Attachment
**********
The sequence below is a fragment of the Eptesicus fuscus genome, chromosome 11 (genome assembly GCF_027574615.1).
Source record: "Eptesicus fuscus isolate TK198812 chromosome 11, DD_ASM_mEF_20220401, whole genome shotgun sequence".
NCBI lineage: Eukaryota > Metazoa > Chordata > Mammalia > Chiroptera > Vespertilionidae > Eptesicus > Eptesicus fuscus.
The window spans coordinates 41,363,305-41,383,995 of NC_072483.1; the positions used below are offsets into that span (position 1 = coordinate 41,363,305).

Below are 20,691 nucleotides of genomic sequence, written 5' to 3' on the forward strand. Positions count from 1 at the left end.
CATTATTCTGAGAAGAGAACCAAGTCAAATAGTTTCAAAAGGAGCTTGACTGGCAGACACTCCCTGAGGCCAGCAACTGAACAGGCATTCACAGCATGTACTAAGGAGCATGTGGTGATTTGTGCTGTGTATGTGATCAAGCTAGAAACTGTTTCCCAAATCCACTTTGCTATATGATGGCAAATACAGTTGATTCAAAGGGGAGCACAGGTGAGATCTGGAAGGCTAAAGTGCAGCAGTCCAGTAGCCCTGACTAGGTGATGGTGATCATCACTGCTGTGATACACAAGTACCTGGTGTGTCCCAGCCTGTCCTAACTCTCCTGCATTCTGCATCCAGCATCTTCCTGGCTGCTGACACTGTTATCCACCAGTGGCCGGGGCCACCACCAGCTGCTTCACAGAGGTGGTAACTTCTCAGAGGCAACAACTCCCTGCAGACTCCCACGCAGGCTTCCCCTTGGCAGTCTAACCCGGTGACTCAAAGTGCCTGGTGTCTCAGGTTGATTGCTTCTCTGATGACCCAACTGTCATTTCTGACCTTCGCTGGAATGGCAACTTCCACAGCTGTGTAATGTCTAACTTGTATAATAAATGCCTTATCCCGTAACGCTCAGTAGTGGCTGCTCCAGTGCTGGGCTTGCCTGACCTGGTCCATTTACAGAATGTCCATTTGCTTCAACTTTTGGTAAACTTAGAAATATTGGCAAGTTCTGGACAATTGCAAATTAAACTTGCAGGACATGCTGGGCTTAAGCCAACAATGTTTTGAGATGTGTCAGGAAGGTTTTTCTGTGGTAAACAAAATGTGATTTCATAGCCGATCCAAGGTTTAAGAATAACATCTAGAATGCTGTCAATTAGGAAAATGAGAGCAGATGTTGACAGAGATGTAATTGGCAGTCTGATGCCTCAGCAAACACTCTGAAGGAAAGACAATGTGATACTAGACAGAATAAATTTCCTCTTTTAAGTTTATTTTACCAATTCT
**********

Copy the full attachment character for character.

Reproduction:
The sequence below is a fragment of the Eptesicus fuscus genome, chromosome 11 (genome assembly GCF_027574615.1).
Source record: "Eptesicus fuscus isolate TK198812 chromosome 11, DD_ASM_mEF_20220401, whole genome shotgun sequence".
NCBI lineage: Eukaryota > Metazoa > Chordata > Mammalia > Chiroptera > Vespertilionidae > Eptesicus > Eptesicus fuscus.
The window spans coordinates 41,363,305-41,383,995 of NC_072483.1; the positions used below are offsets into that span (position 1 = coordinate 41,363,305).

Below are 20,691 nucleotides of genomic sequence, written 5' to 3' on the forward strand. Positions count from 1 at the left end.
CATTATTCTGAGAAGAGAACCAAGTCAAATAGTTTCAAAAGGAGCTTGACTGGCAGACACTCCCTGAGGCCAGCAACTGAACAGGCATTCACAGCATGTACTAAGGAGCATGTGGTGATTTGTGCTGTGTATGTGATCAAGCTAGAAACTGTTTCCCAAATCCACTTTGCTATATGATGGCAAATACAGTTGATTCAAAGGGGAGCACAGGTGAGATCTGGAAGGCTAAAGTGCAGCAGTCCAGTAGCCCTGACTAGGTGATGGTGATCATCACTGCTGTGATACACAAGTACCTGGTGTGTCCCAGCCTGTCCTAACTCTCCTGCATTCTGCATCCAGCATCTTCCTGGCTGCTGACACTGTTATCCACCAGTGGCCGGGGCCACCACCAGCTGCTTCACAGAGGTGGTAACTTCTCAGAGGCAACAACTCCCTGCAGACTCCCACGCAGGCTTCCCCTTGGCAGTCTAACCCGGTGACTCAAAGTGCCTGGTGTCTCAGGTTGATTGCTTCTCTGATGACCCAACTGTCATTTCTGACCTTCGCTGGAATGGCAACTTCCACAGCTGTGTAATGTCTAACTTGTATAATAAATGCCTTATCCCGTAACGCTCAGTAGTGGCTGCTCCAGTGCTGGGCTTGCCTGACCTGGTCCATTTACAGAATGTCCATTTGCTTCAACTTTTGGTAAACTTAGAAATATTGGCAAGTTCTGGACAATTGCAAATTAAACTTGCAGGACATGCTGGGCTTAAGCCAACAATGTTTTGAGATGTGTCAGGAAGGTTTTTCTGTGGTAAACAAAATGTGATTTCATAGCCGATCCAAGGTTTAAGAATAACATCTAGAATGCTGTCAATTAGGAAAATGAGAGCAGATGTTGACAGAGATGTAATTGGCAGTCTGATGCCTCAGCAAACACTCTGAAGGAAAGACAATGTGATACTAGACAGAATAAATTTCCTCTTTTAAGTTTATTTTACCAATTCT